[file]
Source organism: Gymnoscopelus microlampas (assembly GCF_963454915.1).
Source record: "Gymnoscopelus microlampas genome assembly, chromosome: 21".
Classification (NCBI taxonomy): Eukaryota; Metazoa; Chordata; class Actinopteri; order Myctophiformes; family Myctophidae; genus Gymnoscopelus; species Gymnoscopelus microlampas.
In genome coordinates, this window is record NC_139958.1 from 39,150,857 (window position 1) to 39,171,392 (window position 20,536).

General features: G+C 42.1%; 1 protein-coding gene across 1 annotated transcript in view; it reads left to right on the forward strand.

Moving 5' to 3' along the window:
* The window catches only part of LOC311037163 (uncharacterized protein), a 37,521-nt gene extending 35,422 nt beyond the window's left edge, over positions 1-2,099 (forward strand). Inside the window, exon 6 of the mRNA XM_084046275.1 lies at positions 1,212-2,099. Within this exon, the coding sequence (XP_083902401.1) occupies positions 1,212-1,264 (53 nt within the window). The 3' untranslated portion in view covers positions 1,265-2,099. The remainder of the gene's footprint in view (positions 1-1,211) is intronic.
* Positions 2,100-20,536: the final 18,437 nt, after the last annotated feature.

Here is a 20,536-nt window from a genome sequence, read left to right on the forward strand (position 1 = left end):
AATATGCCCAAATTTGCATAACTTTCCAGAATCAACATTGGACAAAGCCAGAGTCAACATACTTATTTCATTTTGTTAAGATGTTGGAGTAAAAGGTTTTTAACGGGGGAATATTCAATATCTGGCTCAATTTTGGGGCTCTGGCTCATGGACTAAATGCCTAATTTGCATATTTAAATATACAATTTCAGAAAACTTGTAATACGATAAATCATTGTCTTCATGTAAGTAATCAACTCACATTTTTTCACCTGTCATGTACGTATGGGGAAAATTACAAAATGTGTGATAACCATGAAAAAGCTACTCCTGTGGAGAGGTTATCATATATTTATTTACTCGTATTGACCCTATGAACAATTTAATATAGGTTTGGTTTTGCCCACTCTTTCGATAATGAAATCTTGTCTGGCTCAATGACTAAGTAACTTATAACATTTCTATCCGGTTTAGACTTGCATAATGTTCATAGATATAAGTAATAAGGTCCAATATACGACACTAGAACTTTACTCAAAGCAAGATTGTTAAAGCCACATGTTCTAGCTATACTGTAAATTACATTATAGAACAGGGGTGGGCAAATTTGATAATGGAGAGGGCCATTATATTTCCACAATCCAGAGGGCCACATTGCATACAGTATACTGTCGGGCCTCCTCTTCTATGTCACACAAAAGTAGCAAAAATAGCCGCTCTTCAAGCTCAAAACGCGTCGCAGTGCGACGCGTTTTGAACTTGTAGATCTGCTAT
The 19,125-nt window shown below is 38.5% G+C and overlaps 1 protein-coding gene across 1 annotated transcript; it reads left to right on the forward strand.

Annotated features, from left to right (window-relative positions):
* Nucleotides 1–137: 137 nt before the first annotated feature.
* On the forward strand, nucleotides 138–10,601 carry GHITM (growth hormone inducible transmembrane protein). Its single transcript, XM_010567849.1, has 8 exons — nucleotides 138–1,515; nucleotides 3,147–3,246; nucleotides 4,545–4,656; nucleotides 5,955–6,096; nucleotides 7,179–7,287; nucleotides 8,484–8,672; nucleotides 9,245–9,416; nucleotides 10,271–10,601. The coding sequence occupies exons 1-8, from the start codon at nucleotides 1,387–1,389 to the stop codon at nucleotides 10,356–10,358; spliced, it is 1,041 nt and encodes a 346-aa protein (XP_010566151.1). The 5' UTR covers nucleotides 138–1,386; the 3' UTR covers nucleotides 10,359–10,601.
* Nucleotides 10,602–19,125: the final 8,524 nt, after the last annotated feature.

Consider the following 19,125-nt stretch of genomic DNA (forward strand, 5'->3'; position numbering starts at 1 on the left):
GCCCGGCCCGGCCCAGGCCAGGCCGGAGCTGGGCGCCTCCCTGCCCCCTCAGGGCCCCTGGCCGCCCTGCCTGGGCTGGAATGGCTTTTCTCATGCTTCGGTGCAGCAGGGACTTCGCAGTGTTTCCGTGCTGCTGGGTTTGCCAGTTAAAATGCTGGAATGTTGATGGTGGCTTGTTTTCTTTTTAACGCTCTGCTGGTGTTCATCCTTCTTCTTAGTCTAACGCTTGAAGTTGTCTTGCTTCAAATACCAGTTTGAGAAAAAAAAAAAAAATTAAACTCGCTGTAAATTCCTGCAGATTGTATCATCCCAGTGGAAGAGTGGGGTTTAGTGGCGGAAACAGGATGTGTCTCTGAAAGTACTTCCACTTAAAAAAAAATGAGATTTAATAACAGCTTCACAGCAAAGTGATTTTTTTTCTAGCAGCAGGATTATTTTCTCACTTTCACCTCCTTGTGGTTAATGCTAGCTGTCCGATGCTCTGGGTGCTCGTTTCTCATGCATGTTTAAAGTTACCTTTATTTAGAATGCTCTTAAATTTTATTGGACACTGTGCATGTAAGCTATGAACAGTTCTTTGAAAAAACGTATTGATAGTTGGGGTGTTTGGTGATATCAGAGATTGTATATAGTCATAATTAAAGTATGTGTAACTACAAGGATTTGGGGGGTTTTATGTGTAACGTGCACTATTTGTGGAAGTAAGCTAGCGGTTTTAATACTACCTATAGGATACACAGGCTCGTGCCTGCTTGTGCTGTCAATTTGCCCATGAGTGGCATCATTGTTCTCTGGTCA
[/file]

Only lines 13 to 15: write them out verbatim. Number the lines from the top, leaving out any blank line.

* Nucleotides 1–137: 137 nt before the first annotated feature.
* On the forward strand, nucleotides 138–10,601 carry GHITM (growth hormone inducible transmembrane protein). Its single transcript, XM_010567849.1, has 8 exons — nucleotides 138–1,515; nucleotides 3,147–3,246; nucleotides 4,545–4,656; nucleotides 5,955–6,096; nucleotides 7,179–7,287; nucleotides 8,484–8,672; nucleotides 9,245–9,416; nucleotides 10,271–10,601. The coding sequence occupies exons 1-8, from the start codon at nucleotides 1,387–1,389 to the stop codon at nucleotides 10,356–10,358; spliced, it is 1,041 nt and encodes a 346-aa protein (XP_010566151.1). The 5' UTR covers nucleotides 138–1,386; the 3' UTR covers nucleotides 10,359–10,601.
* Nucleotides 10,602–19,125: the final 8,524 nt, after the last annotated feature.